Fueling a cleaner, greener future
RESEARCH | Biofuels are made from renewable resources, such as agricultural products, and unlike their nonrenewable fossil-fuel counterparts, such as oil, their use has the potential to reduce pollution and U.S. dependence on foreign resources.
Their production, however, is problematic. Biofuels must be produced quickly and at high concentrations in order to make them economically feasible, and the process can be toxic to cells necessary in their manufacture.
Eleftherios (Terry) Papoutsakis, Eugene du Pont Chair of Chemical Engineering, is working to create hardy organisms for producing biofuels and chemicals from renewable sources—microorganisms that are more resistant to toxic chemicals. Previous biofuel research has focused largely on ethanol, but in the last three to four years, butanols have attracted considerable interest.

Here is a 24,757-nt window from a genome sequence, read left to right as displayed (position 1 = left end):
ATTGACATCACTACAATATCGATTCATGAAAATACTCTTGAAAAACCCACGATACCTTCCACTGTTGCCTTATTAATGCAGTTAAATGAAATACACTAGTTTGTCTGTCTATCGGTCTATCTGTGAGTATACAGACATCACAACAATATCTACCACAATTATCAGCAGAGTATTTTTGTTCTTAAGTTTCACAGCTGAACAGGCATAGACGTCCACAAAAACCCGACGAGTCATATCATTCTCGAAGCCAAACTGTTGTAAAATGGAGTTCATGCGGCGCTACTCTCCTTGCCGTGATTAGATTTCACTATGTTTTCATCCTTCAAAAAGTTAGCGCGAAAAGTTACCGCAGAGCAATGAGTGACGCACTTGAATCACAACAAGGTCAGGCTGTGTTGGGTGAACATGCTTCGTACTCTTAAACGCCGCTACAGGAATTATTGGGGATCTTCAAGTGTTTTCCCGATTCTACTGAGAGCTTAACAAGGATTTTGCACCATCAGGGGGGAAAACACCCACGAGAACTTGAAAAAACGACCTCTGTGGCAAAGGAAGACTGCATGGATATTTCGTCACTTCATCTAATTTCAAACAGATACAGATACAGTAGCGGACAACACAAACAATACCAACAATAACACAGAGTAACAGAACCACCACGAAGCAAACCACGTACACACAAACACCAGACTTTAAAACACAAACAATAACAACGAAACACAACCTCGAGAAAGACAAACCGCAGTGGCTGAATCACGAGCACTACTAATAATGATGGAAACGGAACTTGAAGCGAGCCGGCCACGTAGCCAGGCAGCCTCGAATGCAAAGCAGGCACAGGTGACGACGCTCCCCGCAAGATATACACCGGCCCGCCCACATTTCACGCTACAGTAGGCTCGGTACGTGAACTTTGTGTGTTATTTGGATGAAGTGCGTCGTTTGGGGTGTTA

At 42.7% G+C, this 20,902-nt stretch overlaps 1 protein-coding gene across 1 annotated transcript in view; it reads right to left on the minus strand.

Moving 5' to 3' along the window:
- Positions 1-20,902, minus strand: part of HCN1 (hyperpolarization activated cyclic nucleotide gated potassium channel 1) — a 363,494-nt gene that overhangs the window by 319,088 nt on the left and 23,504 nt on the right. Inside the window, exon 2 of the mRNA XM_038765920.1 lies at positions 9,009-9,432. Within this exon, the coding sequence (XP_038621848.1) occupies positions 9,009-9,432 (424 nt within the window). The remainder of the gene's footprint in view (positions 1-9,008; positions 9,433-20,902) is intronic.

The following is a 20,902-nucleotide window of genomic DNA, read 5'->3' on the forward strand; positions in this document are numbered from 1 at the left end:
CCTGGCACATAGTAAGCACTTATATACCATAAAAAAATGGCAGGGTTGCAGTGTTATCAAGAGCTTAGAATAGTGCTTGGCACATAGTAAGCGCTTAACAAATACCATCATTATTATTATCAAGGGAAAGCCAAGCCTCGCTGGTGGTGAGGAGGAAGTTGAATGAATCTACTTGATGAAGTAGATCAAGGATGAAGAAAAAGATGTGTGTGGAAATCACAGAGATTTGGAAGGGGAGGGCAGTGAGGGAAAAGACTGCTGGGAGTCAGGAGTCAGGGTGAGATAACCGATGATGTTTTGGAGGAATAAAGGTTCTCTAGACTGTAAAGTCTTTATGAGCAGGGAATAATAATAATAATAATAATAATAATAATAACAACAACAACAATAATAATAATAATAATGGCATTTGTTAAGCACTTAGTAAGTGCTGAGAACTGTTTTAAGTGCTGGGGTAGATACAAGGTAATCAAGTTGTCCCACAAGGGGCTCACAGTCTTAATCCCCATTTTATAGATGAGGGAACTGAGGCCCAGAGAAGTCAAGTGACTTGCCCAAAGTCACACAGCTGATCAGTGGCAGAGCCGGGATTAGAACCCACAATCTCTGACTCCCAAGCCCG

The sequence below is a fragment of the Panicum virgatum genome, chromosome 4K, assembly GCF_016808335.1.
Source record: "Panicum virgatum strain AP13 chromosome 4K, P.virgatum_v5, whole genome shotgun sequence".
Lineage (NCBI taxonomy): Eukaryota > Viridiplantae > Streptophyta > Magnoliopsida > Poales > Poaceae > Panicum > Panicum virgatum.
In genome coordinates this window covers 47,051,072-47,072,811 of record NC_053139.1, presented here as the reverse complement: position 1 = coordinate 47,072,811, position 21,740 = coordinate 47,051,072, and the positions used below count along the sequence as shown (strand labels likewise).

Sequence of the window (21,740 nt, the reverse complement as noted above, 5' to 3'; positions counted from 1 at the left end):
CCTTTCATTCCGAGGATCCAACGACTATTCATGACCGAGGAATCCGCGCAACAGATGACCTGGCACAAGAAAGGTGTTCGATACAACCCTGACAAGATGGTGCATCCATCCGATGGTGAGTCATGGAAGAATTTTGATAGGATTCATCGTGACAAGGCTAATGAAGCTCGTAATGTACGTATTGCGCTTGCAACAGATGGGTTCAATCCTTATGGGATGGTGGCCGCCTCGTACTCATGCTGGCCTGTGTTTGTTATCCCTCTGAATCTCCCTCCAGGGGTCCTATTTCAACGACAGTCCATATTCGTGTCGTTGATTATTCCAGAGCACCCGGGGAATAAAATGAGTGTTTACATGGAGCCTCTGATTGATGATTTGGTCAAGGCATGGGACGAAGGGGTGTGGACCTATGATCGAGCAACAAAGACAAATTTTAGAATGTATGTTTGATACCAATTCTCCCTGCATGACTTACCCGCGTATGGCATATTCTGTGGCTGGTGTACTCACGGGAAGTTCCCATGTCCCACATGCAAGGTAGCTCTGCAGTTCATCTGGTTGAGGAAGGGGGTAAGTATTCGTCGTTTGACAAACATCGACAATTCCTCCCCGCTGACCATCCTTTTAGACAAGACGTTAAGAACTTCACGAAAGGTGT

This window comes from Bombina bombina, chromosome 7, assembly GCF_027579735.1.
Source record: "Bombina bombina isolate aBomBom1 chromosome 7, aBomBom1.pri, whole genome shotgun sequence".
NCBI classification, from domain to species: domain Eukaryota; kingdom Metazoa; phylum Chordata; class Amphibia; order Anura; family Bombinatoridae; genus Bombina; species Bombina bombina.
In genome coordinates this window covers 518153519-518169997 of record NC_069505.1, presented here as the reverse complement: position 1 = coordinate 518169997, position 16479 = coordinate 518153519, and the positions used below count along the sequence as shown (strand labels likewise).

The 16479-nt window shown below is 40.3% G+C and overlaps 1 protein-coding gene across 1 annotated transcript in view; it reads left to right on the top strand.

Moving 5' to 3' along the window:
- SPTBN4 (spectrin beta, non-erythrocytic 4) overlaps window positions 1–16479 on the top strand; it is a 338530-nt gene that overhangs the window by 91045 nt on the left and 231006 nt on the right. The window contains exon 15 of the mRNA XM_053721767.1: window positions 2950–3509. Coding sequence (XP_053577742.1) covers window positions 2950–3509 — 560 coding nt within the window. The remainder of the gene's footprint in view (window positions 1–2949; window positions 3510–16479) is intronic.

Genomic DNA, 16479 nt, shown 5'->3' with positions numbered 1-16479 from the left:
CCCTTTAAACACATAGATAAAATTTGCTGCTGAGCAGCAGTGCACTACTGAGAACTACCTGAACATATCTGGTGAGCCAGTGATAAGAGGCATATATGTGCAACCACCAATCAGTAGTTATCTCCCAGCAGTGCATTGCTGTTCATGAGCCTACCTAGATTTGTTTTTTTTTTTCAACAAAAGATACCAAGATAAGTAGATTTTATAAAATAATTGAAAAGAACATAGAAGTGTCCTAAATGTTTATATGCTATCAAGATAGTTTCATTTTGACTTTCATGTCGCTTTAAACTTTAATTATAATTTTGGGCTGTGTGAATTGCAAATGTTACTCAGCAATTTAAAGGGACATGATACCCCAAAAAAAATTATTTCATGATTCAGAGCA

"Our main goal is to improve the organism used to derive economically feasible biofuels by focusing on the genomic technology," says Papoutsakis, whose three-year project is funded through a $2.2 million grant from the federal Department of Energy.
The research group includes five other UD faculty members: Cathy Wu, Jefferson Chair and director of the Center for Bioinformatics and Computational Biology and professor in the departments of Computer and Information Sciences and Biological Sciences; Blake Meyers, Rosenberg Professor and chair of the Department of Plant and Soil Sciences; Kelvin Lee, Gore Professor of Chemical Engineering and director of the Delaware Biotechnology Institute; Maciek Antoniewicz, DuPont Young Professor in chemical engineering; and Hongzhan Huang, research associate professor, computer and information sciences. Costa Maranas, professor of chemical engineering at Pennsylvania State University, also is collaborating.